(HealthDay News) — Prevalent vertebral fractures (PVFx) and abdominal aortic calcification (AAC) are independent predictors of incident major osteoporotic fractures in older men, according to a study published online in the Journal of Bone and Mineral Research.

John T. Schousboe, MD, from the Park Nicollet Clinic and HealthPartners Institute in Bloomington, Minnesota, and colleagues estimated the individual and joint associations of PVFx and AAC with incident major osteoporotic, hip, and clinical vertebral fractures among 5365 older men enrolled in the Osteoporotic Fractures in Men study. Every 4 months, self-reports of incident fractures were solicited and were confirmed by clinical radiographic report review.

The researchers found that after accounting for conventional risk factors and competing mortality, the subdistribution hazard ratio for incident major osteoporotic fracture was 1.38 among men with an AAC-24 score ≥2 alone, 1.71 for men with PVFx alone, and 2.35 for men with both risk factors compared with men without PVFx and an AAC-24 score of 0 or 1. By including both risk factors, Wald statistics showed improved prediction model performance compared with including only AAC or only PVFx (chi-square, 17.3 and 8.5, respectively).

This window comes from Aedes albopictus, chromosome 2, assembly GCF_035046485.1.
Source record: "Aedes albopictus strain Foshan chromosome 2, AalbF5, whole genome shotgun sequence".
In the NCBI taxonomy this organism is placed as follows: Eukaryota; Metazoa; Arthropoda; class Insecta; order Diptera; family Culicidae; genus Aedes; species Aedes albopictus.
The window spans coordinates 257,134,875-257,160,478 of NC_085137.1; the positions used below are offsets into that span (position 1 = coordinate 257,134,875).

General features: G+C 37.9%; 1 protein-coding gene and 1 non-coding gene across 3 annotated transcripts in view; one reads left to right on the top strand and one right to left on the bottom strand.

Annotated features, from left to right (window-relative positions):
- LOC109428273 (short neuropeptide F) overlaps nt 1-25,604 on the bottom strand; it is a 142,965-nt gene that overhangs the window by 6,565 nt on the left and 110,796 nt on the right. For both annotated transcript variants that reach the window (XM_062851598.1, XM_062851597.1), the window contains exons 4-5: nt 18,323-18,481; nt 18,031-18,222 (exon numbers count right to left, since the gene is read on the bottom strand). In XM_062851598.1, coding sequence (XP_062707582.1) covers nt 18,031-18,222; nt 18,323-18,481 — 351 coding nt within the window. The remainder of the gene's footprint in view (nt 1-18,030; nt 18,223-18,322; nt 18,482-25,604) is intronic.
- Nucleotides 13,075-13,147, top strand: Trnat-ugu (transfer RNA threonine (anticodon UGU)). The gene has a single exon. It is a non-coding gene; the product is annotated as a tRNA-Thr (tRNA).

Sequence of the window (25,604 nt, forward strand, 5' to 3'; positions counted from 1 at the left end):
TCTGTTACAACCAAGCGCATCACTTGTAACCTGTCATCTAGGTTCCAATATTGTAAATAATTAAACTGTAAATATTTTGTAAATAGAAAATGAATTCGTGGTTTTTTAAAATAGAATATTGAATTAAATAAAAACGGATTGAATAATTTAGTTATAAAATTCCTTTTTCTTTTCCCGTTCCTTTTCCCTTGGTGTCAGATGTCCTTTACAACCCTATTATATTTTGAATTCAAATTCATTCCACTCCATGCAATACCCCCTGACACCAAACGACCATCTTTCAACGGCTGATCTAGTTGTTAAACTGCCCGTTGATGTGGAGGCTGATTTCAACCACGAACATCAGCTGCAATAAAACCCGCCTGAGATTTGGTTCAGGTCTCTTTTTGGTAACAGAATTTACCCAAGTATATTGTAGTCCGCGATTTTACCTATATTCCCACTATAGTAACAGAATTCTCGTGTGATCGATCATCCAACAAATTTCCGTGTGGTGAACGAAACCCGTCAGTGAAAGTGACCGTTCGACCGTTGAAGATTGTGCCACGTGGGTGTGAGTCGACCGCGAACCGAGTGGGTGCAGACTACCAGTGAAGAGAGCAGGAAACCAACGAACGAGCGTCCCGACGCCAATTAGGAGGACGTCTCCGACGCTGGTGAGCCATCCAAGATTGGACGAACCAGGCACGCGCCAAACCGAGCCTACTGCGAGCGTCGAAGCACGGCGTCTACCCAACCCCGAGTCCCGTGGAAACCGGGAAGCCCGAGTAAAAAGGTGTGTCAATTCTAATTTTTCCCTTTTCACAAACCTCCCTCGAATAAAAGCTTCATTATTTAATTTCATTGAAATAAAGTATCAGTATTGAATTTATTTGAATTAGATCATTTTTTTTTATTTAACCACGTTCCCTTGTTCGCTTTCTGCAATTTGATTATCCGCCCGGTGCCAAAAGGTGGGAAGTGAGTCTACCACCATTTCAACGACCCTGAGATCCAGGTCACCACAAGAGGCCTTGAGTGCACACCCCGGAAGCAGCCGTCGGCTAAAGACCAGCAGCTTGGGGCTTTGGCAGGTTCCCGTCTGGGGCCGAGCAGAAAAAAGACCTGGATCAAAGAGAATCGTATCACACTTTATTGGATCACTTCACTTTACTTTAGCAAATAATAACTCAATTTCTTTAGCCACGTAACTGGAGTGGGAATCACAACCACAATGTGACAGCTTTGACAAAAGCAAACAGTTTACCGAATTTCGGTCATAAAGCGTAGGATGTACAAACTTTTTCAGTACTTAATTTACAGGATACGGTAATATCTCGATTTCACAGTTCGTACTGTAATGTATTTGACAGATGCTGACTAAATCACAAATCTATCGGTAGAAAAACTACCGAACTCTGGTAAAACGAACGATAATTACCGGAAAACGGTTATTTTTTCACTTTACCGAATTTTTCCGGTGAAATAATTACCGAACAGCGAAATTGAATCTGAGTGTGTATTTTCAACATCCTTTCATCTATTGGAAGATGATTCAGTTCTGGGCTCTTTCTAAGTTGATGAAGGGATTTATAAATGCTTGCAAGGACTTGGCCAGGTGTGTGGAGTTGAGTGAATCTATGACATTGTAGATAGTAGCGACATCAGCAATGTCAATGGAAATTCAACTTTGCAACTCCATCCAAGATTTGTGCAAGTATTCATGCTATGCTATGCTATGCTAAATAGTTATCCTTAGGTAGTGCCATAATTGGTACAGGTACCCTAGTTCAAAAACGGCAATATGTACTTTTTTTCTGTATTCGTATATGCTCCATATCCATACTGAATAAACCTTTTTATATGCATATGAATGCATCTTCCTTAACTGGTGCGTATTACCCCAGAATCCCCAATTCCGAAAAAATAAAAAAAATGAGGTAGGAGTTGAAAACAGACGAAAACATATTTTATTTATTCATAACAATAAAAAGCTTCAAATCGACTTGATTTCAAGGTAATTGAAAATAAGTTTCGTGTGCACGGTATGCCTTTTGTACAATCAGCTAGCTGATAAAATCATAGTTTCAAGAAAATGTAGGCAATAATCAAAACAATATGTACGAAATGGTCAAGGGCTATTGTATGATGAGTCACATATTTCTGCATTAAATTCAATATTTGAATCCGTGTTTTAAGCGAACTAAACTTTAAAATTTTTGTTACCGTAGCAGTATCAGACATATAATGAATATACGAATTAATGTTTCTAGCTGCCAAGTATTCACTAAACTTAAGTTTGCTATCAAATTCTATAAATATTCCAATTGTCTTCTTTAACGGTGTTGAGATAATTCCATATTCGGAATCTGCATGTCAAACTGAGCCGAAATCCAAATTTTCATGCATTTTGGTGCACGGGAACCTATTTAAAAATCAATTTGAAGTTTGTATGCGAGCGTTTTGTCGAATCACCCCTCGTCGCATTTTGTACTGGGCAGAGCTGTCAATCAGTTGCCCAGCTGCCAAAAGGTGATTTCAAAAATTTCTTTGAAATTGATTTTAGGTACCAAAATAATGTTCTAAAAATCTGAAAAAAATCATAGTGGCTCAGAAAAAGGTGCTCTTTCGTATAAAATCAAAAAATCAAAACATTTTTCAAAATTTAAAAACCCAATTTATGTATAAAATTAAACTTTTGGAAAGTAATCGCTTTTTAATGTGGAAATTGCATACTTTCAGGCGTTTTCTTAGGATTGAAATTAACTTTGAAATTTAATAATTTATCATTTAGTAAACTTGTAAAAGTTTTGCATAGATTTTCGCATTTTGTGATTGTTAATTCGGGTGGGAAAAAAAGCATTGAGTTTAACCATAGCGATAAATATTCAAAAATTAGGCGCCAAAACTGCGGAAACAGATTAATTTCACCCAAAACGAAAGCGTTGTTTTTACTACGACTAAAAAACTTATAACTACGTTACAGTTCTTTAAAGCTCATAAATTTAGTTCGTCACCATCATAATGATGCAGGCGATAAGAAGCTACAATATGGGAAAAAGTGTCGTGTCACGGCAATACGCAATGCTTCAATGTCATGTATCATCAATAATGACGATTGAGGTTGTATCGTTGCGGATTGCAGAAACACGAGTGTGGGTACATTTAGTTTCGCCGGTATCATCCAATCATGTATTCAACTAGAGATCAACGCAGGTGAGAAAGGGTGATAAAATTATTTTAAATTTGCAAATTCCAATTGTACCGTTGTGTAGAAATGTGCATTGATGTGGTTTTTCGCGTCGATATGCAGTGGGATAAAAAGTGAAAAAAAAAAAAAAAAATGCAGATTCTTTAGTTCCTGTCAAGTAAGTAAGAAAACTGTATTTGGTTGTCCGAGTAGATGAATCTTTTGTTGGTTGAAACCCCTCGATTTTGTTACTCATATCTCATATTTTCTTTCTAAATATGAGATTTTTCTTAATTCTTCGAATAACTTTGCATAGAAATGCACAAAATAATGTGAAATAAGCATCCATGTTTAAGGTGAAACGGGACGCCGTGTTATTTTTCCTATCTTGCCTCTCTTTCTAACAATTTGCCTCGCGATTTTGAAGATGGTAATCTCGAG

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“Both abdominal aortic calcification and a prevalent vertebral fracture can be simultaneously and quickly detected on standard radiographs or lateral spine bone density images, and this may aid fracture risk assessment in older men who have either or both risk factors,” Schousboe said in a statement.

Reference

Schousboe JT, Langsetmo L, Szulc P, et al. Joint Associations of Prevalent Radiographic Vertebral Fracture and Abdominal Aortic Calcification With Incident Hip, Major Osteoporotic, and Clinical Vertebral Fractures. J Bone Min Res. doi:10.1002/jbmr.4257